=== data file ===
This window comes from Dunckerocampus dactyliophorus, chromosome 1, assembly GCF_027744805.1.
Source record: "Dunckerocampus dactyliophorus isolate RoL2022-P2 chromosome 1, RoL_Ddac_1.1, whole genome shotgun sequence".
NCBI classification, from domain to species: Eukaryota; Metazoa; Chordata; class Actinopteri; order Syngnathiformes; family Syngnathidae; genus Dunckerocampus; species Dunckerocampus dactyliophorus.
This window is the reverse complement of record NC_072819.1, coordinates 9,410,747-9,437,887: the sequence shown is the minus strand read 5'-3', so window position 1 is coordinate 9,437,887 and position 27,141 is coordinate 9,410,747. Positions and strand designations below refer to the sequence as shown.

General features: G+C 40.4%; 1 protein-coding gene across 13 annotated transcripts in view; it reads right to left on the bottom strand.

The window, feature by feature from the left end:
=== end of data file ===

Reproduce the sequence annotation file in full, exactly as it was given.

This window comes from Dunckerocampus dactyliophorus, chromosome 1, assembly GCF_027744805.1.
Source record: "Dunckerocampus dactyliophorus isolate RoL2022-P2 chromosome 1, RoL_Ddac_1.1, whole genome shotgun sequence".
NCBI classification, from domain to species: Eukaryota; Metazoa; Chordata; class Actinopteri; order Syngnathiformes; family Syngnathidae; genus Dunckerocampus; species Dunckerocampus dactyliophorus.
This window is the reverse complement of record NC_072819.1, coordinates 9,410,747-9,437,887: the sequence shown is the minus strand read 5'-3', so window position 1 is coordinate 9,437,887 and position 27,141 is coordinate 9,410,747. Positions and strand designations below refer to the sequence as shown.

General features: G+C 40.4%; 1 protein-coding gene across 13 annotated transcripts in view; it reads right to left on the bottom strand.

The window, feature by feature from the left end: